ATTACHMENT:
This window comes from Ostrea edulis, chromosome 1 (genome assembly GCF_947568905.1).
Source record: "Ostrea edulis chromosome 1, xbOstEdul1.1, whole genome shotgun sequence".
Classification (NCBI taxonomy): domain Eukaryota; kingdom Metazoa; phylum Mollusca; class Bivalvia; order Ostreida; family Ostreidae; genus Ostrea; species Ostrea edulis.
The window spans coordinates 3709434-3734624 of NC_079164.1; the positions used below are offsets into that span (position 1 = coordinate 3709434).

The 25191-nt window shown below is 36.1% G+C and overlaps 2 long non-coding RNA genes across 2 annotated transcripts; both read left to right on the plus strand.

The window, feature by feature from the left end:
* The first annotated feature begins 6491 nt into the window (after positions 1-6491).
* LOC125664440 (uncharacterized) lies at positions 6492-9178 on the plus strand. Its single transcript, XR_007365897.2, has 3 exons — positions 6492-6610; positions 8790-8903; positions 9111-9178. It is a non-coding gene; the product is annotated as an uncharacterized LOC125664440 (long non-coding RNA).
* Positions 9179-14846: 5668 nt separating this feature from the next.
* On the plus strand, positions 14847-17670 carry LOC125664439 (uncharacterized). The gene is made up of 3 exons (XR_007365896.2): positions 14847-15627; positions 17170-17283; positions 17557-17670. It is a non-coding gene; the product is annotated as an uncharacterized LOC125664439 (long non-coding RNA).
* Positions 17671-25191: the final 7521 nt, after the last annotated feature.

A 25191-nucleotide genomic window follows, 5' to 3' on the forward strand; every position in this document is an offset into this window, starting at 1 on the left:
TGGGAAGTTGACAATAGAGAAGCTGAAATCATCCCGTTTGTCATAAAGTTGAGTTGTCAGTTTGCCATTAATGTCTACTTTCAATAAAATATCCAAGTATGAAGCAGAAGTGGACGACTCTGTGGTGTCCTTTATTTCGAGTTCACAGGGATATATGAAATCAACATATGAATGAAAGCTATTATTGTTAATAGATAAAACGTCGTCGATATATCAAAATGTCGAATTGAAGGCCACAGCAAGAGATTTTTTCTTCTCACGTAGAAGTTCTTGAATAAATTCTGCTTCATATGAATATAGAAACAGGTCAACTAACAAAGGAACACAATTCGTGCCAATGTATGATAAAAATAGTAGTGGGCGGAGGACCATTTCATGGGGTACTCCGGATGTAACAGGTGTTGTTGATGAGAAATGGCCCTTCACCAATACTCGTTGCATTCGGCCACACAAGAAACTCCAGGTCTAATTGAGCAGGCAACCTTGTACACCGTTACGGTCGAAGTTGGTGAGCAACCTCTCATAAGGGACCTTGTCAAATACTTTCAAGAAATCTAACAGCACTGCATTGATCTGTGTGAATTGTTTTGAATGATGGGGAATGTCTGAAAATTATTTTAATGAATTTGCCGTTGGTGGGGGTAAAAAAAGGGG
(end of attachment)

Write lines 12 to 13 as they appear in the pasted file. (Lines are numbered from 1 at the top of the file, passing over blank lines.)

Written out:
A 25191-nucleotide genomic window follows, 5' to 3' on the forward strand; every position in this document is an offset into this window, starting at 1 on the left:
TGGGAAGTTGACAATAGAGAAGCTGAAATCATCCCGTTTGTCATAAAGTTGAGTTGTCAGTTTGCCATTAATGTCTACTTTCAATAAAATATCCAAGTATGAAGCAGAAGTGGACGACTCTGTGGTGTCCTTTATTTCGAGTTCACAGGGATATATGAAATCAACATATGAATGAAAGCTATTATTGTTAATAGATAAAACGTCGTCGATATATCAAAATGTCGAATTGAAGGCCACAGCAAGAGATTTTTTCTTCTCACGTAGAAGTTCTTGAATAAATTCTGCTTCATATGAATATAGAAACAGGTCAACTAACAAAGGAACACAATTCGTGCCAATGTATGATAAAAATAGTAGTGGGCGGAGGACCATTTCATGGGGTACTCCGGATGTAACAGGTGTTGTTGATGAGAAATGGCCCTTCACCAATACTCGTTGCATTCGGCCACACAAGAAACTCCAGGTCTAATTGAGCAGGCAACCTTGTACACCGTTACGGTCGAAGTTGGTGAGCAACCTCTCATAAGGGACCTTGTCAAATACTTTCAAGAAATCTAACAGCACTGCATTGATCTGTGTGAATTGTTTTGAATGATGGGGAATGTCTGAAAATTATTTTAATGAATTTGCCGTTGGTGGGGGTAAAAAAAGGGG